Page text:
Would you prefer long ton, short ton, metric ton, or tonnage? Ignore the tonnage, which is not a unit of mass. We’ll come back to that later. I’m no historian, but I think that the long ton came first, measuring 2240 pounds (lb). Then someone decided that they preferred round numbers and shortened that to the short ton, measuring 2000 lb.
Next the metric system tried to introduce order. It brought the metric tonne, which was only partially successful in the maritime industry. Table 1‑1 shows the common units of measurement. Pay careful attention to the abbreviations when distinguishing different measurements.
|Name||Abbreviation||Weight / Mass||Common Industries|
|Long ton||LT||1 LT = 2250 lb |
1 LT = 1016 kg
|Short ton||ST tn||1 ST = 2000 lb |
1 ST = 907.2 kg
|USA inland vessels, cranes|
|Metric ton||MT t||1 MT = 2204 lb |
1 MT = 1000 kg
|Anywhere other than the USA. International corporations in the USA.|
|Kilopound||kip||1 kip = 1000 lb |
1 kip = 453.6 kg
|USA civil engineering fields|
Side note: pounds and kilograms don’t measure the same thing. Kilograms measure the mass. Pounds measure weight: the force of Earth’s gravity as it pulls on the mass of an object. For some calculations, this is a critical difference in the two systems of measurement.
The most common mistake: tonnage does NOT measure weight or mass. I wish they picked a different word for this when they invented taxes. Tonnage bears more similarity to your taxable income. It has no correlations to physical mass. The first unit of tonnage was a tun, literally a large cask used to transport wine.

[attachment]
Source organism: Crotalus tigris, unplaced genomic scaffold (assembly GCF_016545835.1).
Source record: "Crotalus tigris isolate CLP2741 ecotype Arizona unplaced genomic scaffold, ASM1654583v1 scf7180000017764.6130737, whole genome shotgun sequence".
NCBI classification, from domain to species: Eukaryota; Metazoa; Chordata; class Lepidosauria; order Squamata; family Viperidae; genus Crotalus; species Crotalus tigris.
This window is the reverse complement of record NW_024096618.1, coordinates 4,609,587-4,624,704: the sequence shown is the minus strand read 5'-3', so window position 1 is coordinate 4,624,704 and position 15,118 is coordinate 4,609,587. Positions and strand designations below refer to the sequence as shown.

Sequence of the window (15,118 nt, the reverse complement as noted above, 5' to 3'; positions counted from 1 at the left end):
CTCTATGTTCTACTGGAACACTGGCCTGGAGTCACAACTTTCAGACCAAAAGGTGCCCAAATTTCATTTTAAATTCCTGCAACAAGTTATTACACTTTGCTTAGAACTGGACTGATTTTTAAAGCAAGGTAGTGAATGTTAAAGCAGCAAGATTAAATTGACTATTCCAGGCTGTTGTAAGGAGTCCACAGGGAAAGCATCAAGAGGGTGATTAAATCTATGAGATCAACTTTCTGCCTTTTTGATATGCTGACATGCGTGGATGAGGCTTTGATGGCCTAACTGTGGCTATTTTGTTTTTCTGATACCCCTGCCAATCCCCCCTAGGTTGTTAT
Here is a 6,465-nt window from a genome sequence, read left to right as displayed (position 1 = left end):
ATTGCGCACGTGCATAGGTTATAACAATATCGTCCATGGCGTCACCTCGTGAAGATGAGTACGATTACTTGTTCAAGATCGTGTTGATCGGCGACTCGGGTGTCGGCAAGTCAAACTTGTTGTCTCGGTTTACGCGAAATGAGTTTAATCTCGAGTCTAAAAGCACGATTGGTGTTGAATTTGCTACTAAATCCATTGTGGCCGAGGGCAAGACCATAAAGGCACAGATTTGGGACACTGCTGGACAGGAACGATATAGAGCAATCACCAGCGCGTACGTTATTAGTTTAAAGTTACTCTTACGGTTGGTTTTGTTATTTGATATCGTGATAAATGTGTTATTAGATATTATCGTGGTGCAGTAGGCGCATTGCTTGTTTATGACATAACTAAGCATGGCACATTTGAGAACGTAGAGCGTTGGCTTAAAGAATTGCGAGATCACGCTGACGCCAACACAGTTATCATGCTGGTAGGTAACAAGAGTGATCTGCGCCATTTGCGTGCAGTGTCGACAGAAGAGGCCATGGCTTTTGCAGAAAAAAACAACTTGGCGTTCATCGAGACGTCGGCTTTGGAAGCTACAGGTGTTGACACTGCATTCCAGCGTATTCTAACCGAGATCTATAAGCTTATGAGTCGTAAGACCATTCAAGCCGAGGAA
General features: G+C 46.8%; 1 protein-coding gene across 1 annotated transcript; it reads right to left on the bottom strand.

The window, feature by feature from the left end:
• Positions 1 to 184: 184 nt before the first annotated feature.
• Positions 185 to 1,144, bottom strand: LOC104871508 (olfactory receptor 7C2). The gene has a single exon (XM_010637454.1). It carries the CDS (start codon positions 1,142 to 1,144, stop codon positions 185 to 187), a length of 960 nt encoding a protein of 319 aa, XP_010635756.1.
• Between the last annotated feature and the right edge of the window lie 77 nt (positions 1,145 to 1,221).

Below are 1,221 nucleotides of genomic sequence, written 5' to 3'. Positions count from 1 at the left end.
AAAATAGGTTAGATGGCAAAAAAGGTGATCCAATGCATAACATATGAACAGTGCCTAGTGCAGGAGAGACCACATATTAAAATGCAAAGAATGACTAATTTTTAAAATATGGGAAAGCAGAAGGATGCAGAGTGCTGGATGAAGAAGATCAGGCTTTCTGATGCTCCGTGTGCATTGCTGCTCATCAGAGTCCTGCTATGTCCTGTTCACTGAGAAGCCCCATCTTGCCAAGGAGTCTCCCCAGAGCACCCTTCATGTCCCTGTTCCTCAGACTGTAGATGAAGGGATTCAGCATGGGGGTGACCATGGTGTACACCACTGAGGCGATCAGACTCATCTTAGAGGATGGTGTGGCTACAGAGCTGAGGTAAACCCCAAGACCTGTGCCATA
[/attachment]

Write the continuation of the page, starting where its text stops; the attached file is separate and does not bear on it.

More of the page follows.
At first, tonnage was easy: count up the wine casks onboard the ship. But then the system expanded beyond just wine. Some people tried to cheat the system, and the codes changed. In the present day, tonnage admeasurement gets extremely complicated, requiring a specialist with experience working with your specific admeasurement system. (Oh yes, there are multiple systems for tonnage admeasurement.) Across the years of evolution and adaptation, we did agree on one thing: two important numbers: gross tonnage, and net tonnage, and plenty of confusion about their significance. (Table 1‑2)
|Name||Abbreviation||Weight / Mass||Simple Explanation|
|Gross tonnage||GRT||Nothing to do with mass or weight.||Vessel’s gross income per cargo load.|
|Net tonnage||NRT||Nothing to do with mass or weight.||Vessel’s net income per cargo load.|
When measuring length onboard a ship, we use reasonable units like meters or feet. But to measure the distance of travel, the maritime industry uses a nautical mile. Intended for navigators looking at charts, a nautical mile was historically one minute of latitude (1/60 degree). Table 2‑1 gives the appropriate conversions. And just to catch the land lovers, when mariners speak of distance, they normally just say “mile”. Usually, this implies nautical miles.
|Nautical mile||nm||1 nm = 6076 ft |
1 nm = 1852 m
1 nm = 1.151 mile
|Maritime and aviation industry|
Speed derived from the measurement of nautical miles. The knot was originally measured with a knotted rope. But today, it’s formally defined as the distance of nautical miles traveled in one hour. (Table 3‑1)
|Knot||kn||1 knot = 1 nm / hr |
1 knot = 0.5144 m/s
1 knot = 1.6878 ft/s
|Maritime and aviation industry|
The maritime industry has its own way of doing things, including its own measurements. Don’t ignore this. When ships weigh thousands of tons, you really need to know which type of ton. Keep these conversions handy, and you too can impress everyone with your esoteric knowledge.